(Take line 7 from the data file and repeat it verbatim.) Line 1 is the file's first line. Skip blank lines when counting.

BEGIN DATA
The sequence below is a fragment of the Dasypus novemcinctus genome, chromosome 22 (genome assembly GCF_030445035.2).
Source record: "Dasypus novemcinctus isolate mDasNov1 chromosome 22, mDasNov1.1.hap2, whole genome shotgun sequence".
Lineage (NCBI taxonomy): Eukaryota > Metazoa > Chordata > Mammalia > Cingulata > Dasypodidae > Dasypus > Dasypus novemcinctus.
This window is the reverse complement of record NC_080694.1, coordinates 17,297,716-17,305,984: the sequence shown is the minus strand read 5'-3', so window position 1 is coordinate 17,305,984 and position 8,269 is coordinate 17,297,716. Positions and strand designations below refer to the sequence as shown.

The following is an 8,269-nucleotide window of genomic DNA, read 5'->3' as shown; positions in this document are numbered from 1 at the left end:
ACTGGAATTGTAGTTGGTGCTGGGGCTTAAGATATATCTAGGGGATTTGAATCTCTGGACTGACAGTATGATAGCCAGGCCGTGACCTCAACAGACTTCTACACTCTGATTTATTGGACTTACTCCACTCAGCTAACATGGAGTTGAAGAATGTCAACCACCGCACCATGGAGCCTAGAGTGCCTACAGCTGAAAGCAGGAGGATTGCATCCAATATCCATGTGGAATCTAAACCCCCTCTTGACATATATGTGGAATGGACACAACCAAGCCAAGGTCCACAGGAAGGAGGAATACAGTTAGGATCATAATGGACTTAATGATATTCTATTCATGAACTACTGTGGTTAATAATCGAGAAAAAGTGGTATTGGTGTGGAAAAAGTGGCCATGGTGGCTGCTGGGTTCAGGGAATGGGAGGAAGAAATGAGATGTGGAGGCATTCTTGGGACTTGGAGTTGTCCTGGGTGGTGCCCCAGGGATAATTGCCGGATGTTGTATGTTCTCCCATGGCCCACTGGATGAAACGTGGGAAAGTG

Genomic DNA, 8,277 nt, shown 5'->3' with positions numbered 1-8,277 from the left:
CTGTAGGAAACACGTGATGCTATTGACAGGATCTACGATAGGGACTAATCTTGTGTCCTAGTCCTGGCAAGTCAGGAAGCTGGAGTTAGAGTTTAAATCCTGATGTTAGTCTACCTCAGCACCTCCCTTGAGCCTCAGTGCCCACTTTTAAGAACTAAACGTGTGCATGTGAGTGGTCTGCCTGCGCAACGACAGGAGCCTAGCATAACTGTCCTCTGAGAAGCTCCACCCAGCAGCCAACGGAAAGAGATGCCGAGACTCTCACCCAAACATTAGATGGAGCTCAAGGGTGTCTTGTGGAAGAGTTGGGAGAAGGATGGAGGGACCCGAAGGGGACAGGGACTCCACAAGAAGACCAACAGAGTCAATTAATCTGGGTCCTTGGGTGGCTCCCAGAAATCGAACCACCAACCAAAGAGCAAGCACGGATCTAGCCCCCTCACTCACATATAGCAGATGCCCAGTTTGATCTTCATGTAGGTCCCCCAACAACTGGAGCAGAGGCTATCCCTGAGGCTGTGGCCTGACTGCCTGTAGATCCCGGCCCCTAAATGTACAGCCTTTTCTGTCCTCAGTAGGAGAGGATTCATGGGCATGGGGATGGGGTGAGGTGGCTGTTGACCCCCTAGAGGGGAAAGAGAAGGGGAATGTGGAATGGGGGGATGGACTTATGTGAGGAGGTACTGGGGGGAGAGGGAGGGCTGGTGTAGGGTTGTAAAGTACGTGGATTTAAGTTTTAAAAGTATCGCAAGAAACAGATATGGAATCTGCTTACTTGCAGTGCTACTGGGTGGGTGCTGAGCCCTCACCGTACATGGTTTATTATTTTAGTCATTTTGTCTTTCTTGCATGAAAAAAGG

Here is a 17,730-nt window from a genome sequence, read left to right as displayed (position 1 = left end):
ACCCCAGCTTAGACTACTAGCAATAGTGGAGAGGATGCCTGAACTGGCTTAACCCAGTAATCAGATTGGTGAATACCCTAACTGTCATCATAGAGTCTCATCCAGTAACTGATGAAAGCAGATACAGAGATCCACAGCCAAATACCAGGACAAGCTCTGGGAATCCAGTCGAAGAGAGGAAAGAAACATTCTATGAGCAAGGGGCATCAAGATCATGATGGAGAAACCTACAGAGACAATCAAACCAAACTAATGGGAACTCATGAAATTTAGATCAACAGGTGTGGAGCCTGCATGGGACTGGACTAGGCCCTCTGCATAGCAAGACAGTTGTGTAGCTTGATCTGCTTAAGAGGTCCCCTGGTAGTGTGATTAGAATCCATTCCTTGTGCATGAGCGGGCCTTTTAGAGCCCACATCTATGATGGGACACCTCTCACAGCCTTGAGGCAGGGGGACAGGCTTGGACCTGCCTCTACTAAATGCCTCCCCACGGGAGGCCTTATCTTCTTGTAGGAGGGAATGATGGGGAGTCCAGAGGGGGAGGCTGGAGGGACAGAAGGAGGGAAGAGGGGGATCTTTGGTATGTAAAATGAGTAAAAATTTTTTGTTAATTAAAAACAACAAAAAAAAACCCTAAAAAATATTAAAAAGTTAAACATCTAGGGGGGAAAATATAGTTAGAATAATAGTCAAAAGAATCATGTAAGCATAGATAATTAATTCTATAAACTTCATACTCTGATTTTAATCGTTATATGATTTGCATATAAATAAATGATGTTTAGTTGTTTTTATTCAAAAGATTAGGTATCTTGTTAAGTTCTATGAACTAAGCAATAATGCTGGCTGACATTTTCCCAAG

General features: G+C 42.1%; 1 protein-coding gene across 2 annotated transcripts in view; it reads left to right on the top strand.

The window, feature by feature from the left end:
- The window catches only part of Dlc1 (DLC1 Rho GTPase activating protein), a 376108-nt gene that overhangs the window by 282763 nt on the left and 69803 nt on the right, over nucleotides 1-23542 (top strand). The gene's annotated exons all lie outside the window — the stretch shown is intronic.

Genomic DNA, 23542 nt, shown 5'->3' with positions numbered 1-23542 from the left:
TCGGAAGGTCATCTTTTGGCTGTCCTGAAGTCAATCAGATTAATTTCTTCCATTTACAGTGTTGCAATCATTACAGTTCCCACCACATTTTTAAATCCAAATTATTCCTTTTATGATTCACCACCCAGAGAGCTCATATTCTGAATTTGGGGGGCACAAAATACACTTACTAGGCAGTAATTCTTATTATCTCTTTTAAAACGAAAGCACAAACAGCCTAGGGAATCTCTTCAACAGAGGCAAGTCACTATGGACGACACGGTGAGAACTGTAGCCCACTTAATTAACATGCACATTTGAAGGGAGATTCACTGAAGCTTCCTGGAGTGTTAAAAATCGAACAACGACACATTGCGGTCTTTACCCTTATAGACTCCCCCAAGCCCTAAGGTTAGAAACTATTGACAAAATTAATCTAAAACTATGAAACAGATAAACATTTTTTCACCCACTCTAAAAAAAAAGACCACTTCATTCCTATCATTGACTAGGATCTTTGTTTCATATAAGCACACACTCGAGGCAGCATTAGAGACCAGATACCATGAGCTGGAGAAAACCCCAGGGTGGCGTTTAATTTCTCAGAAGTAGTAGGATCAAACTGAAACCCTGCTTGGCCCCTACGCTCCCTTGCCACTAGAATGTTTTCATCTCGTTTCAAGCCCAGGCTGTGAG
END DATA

Genomic DNA, 8,277 nt, shown 5'->3' with positions numbered 1-8,277 from the left: